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Final Tally: 47 New Hampshire Towns Call for a Constitutional Amendment to Overturn Citizens United

March 18, 2014

Final Tally: 47 New Hampshire Towns Call for a Constitutional Amendment to Overturn Citizens United

Statement of Jonah Minkoff-Zern, Senior Organizer, Public Citizen’s Democracy Is For People Campaign

The final tally of the town meeting votes last week is irrefutable evidence that New Hampshire residents want to free elections from corporate influence and mega-donors. At 47 town meetings, citizens overwhelmingly passed warrants calling for a constitutional amendment to overturn the 2010 U.S. Supreme Court ruling in Citizens United v. Federal Election Commission. With 59 towns voting, this shows there was a 4-to-1 margin of towns that approved the initiative versus those that defeated it. At least five towns have a similar warrant on their ballots to be voted on in the spring.

Now that the people of New Hampshire have spoken, it is important that the state Senate move forward next week, when it votes on SB 307. That bill would create a committee to examine Citizens United and different approaches to a constitutional amendment. The Senate should pass a version that includes language calling for a constitutional amendment to overturn Citizens United. That ruling gave corporations the green light to spend unlimited amounts of money to influence elections, thereby drowning out the voices of everyday Americans. The influence of corporations and the wealthy was starkly apparent during New Hampshire’s 2012 gubernatorial race, when outside groups spent $19 million – almost five times what the candidates spent themselves.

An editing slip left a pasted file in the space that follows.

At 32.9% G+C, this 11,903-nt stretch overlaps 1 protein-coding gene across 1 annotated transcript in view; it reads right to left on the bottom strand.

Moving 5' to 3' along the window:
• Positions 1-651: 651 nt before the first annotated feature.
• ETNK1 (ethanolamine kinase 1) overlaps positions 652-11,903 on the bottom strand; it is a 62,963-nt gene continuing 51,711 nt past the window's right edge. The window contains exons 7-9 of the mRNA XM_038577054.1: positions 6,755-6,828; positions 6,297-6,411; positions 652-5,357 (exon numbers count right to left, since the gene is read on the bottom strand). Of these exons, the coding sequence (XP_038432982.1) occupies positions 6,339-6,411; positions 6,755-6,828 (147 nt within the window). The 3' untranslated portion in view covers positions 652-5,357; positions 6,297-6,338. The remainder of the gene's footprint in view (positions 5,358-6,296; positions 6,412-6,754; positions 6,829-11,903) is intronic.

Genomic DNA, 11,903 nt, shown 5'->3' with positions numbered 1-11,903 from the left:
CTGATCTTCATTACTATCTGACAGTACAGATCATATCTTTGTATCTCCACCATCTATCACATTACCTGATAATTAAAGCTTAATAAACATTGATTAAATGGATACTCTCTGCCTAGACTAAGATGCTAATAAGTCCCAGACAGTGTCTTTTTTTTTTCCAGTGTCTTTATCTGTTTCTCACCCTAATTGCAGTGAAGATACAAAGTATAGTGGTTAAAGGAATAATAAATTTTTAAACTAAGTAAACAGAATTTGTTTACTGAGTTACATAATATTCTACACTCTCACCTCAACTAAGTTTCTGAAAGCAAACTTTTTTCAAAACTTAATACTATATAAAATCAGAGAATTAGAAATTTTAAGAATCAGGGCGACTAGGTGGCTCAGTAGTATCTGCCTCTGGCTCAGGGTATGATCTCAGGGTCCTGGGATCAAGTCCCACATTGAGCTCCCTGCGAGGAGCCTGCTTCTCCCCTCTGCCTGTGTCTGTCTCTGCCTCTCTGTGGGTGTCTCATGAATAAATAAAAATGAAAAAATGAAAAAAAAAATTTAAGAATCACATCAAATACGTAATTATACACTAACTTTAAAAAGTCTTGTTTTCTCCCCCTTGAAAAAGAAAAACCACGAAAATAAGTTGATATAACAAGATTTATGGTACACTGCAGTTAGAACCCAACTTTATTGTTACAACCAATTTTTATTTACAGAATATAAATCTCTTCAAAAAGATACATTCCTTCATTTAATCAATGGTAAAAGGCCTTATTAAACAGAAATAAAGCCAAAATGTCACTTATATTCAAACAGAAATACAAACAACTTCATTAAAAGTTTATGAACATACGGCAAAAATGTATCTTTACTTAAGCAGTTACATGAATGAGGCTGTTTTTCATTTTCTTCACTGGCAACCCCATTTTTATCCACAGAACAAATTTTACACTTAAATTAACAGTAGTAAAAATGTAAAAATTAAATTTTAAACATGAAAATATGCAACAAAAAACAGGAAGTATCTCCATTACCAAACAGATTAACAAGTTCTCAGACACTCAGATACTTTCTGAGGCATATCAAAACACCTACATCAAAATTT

Polls show the call to overturn Citizens United is popular among a wide swath of New Hampshire residents, no matter their political party. Seventy-two percent of residents have said they oppose the Citizens United ruling, and 69 percent would support a constitutional amendment that limits corporate campaign contributions and spending, according to a University of New Hampshire Survey Center Granite State Poll. Additionally, more than 100 New Hampshire residents recently marched across the state in the dead of winter to show their support for campaign finance reform.

With the voting results, the polls and grassroots organizing, it is crystal clear that the residents of New Hampshire want to join the nationwide movement and become the 17th state to call for a constitutional amendment to stop the flood of money from corporations and the ultra-wealthy into our elections.

For more information about this effort and to find out how towns voted, visit www.nh4democracy.org.